Protesters have once again breached Iraq’s parliament in a show of support for influential Shia leader Muqtada al-Sadr, leaving at least 125 people injured and escalating a political standoff.
Saturday’s demonstration comes days after protesters stormed the legislative body and suspended a session to nominate a new prime minister.
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Thousands of supporters rallied by al-Sadr and his Sadrist Movement tore down concrete barriers on Saturday and entered the Green Zone, which houses government departments and foreign missions, before breaking into parliament.
The scenes followed similar protests on Wednesday, although this time at least 125 people – 100 civilians and 25 members of the security forces – were wounded, according to the Ministry of Health.
Al-Sadr’s supporters threw stones and police fired tear gas and stun grenades.
“We are calling for a government free from corruption … and those are the demands of the people,” one protester, Abu Foad, told the Reuters news agency among crowds of protesters carrying placards with al-Sadr’s photograph and national flags.
The media office of Prime Minister Mustafa al-Kadhimi had issued a statement calling on security officers to guarantee the safety of state institutions.
Al Jazeera’s Mahmoud Abdelwahed, reporting from Baghdad, said that supports of al-Sadr “are now in full control of the headquarters of the parliament.
“What’s new this time is that they’re not planning to leave until, as they say, their demands are met,” Abdelwahed said.
Demonstrators oppose the candidacy of Mohammed Shia al-Sudani, a former minister and ex-provincial governor, who is the pro-Iran Coordination Framework’s pick for the premier’s post.
A vote on appointing al-Sudani to the post of prime minister was scheduled to take place on Saturday, but the session was suspended after Wednesday’s events.
“They do not want parliament to accept al-Sudani … they believe [he] is a replica of Nouri al-Maliki, the former prime minister, whom they accuse of corruption,” Abdelwahed said. “Many of them accuse him of ruining the country for two terms when he was prime minister.
“[Protesters] wanted to storm the headquarters of the Supreme Judiciary Council, but they were instructed by one of the aides of al-Sadr at the last moment to back off, to keep it peaceful and keep it quiet.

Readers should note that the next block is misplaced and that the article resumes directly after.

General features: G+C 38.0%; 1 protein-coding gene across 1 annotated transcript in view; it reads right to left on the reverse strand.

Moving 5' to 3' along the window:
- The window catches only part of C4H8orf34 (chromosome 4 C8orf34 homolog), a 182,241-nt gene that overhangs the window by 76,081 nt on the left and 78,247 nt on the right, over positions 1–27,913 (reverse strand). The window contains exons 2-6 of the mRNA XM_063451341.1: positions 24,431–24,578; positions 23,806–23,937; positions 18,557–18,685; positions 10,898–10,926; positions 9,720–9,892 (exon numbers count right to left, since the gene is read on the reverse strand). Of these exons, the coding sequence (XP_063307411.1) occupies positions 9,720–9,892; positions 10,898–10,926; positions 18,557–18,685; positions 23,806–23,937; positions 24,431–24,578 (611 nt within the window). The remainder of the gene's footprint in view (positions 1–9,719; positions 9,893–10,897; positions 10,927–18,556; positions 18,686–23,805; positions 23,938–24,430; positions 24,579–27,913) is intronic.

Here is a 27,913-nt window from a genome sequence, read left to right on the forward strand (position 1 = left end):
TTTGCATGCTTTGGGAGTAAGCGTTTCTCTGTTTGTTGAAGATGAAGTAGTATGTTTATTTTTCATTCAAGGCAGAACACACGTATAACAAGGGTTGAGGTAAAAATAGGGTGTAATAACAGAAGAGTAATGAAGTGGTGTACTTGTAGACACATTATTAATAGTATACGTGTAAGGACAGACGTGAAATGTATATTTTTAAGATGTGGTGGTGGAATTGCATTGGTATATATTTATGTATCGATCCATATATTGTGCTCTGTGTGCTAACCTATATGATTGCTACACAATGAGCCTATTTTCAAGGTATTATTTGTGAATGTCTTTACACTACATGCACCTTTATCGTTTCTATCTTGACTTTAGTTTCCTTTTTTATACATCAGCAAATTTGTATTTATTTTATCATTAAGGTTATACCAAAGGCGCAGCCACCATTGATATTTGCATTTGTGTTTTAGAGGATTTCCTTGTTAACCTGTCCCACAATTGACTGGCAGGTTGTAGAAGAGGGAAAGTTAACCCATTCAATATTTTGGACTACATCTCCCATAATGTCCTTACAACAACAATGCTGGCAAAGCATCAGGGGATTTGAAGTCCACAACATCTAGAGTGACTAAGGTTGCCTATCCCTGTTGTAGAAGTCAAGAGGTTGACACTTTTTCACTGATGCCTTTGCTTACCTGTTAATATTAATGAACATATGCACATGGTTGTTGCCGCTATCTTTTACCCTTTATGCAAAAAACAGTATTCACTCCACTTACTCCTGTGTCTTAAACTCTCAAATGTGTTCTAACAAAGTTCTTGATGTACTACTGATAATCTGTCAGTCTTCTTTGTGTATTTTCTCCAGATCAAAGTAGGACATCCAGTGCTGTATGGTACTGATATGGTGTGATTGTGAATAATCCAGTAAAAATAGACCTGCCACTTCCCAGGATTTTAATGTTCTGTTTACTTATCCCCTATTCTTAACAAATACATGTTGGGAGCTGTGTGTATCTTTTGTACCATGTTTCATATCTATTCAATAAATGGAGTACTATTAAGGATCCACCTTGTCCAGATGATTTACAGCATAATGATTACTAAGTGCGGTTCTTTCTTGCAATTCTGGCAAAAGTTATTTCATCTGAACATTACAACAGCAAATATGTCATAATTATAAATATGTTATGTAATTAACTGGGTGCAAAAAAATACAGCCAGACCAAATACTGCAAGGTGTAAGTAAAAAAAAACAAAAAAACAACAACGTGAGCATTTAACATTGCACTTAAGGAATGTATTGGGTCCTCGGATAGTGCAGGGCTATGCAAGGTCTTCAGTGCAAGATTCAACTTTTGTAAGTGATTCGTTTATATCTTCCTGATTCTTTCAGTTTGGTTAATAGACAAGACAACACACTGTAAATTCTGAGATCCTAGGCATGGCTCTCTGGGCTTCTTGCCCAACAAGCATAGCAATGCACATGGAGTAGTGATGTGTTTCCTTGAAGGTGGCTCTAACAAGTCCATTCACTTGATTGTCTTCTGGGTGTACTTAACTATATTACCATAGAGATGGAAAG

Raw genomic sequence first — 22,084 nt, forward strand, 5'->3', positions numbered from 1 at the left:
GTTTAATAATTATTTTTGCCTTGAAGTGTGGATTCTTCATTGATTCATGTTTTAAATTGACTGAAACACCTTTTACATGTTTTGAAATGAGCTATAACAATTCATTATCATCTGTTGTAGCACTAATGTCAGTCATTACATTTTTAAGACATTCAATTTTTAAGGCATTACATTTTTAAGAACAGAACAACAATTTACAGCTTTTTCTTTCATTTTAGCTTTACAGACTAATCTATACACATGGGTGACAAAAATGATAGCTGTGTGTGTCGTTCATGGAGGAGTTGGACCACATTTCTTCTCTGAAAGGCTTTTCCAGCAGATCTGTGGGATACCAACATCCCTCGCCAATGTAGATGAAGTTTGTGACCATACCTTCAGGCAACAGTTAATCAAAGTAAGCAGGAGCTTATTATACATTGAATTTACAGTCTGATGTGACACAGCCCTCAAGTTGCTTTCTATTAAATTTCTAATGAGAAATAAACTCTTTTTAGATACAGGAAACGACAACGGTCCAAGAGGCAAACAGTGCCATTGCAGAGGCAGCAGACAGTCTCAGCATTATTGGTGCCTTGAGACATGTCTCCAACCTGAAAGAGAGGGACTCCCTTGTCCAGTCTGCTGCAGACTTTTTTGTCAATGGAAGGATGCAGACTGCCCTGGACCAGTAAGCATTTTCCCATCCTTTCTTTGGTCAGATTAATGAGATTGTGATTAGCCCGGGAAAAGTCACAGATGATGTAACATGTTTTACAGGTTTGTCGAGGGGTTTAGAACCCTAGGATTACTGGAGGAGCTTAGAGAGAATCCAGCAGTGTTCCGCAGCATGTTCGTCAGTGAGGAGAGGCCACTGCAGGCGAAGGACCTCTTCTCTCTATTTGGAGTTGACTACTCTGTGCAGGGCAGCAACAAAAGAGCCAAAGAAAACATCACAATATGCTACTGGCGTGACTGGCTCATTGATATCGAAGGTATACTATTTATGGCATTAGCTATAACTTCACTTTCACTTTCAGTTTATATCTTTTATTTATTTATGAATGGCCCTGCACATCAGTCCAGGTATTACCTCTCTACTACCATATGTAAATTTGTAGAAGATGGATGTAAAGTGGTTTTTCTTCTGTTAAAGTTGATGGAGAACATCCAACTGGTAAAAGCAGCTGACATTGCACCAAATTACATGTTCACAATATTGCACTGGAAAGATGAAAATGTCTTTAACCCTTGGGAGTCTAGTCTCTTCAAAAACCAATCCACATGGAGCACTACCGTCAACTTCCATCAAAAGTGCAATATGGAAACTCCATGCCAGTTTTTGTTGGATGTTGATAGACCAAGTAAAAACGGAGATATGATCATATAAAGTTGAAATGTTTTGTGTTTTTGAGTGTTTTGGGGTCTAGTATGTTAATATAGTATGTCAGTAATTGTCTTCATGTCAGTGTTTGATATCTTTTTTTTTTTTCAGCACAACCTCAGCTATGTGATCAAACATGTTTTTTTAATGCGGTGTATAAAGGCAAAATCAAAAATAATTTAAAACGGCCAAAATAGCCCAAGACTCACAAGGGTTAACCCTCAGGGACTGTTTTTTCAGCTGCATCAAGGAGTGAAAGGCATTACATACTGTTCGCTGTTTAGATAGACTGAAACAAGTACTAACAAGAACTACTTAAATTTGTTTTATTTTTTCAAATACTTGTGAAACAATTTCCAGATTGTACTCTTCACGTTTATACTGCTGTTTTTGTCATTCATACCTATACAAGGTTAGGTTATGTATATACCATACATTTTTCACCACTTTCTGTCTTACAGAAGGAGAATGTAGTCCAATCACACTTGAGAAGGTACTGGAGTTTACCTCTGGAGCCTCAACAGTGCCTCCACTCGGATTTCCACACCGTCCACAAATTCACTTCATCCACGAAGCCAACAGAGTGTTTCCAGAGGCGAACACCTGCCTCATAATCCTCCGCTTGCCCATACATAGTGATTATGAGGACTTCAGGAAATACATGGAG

“Despite all of these calls from politicians to keep it peaceful, to refrain from violence, it has been very chaotic and disorganised … the situation remains very tense,” Abdelwahed said.
Al-Sadr’s bloc emerged from elections in October as the biggest parliamentary faction but still fell far short of a majority.
Ten months on, the deadlock persists over the establishment of a new government – the longest period since the 2003 invasion by the United States reset the political order in the oil-rich country.
Squabbling political parties failed to reach the two-thirds majority needed to pick a president – an important step before a prime minister can be selected. By convention, the post of prime minister goes to a leader from Iraq’s Shia majority.
After the negotiations stalled, al-Sadr withdrew his bloc from parliament and announced he was exiting talks on forming a government.
Al-Sadr’s withdrawal ceded dozens of seats to the Coalition Framework, an alliance of Shia parties backed by Iran.
Al-Sadr has since made good on threats to stir up popular unrest if parliament tries to approve a government he does not like, saying it must be free of foreign influence – by Iran and the United States – and the corruption that has plagued Iraq for decades.
On Saturday, Al-Sadr’s supporters chanted against his rivals who are now trying to form a government. Many protested in front of the country’s Supreme Court, which al-Sadr has accused of meddling to prevent him from forming a government.
In response, the Coalition Framework called on Iraqis to protest peacefully “in defence of the state, its legitimacy and its institutions”, a statement read later on Saturday, raising fears of clashes.
The United Nations called for de-escalation. “Voices of reason and wisdom are critical to prevent further violence,” its mission in Iraq said.
Al-Sadr, whom opponents also have accused of corruption, maintains large state power himself because his movement remains involved in running the country. His loyalists sit in powerful positions throughout Iraqi ministries and state bodies.
Iraqis linked neither to al-Sadr nor to his opponents said they are caught in the middle of the political gridlock.
Mass mobilisation is a well-worn strategy of al-Sadr, a mercurial figure who has emerged as a powerful force with a nationalist, anti-Iran agenda.
Zeidon Alkinani, an analyst with the Arab Center in Washington, told Al Jazeera that “we shouldn’t be surprised that al-Sadr’s supporters are able to enter government premises, in contrast to the protests that began in 2019”.
Political movements such as the Sadrist movement “have infiltrated the ministry of interior affairs and of defence, meaning that it is very easy for them to bypass any security checkpoints,” the analyst said.
“Another layer to this crisis is the personal rivalry between al-Maliki – who is the most influential politician in the Coordination Framework – and al-Sadr,” Alkinani said.
“This rivalry has been going on since 2006. It’s an ideological and military rivalry that has been affecting the daily life of ordinary Iraqis.”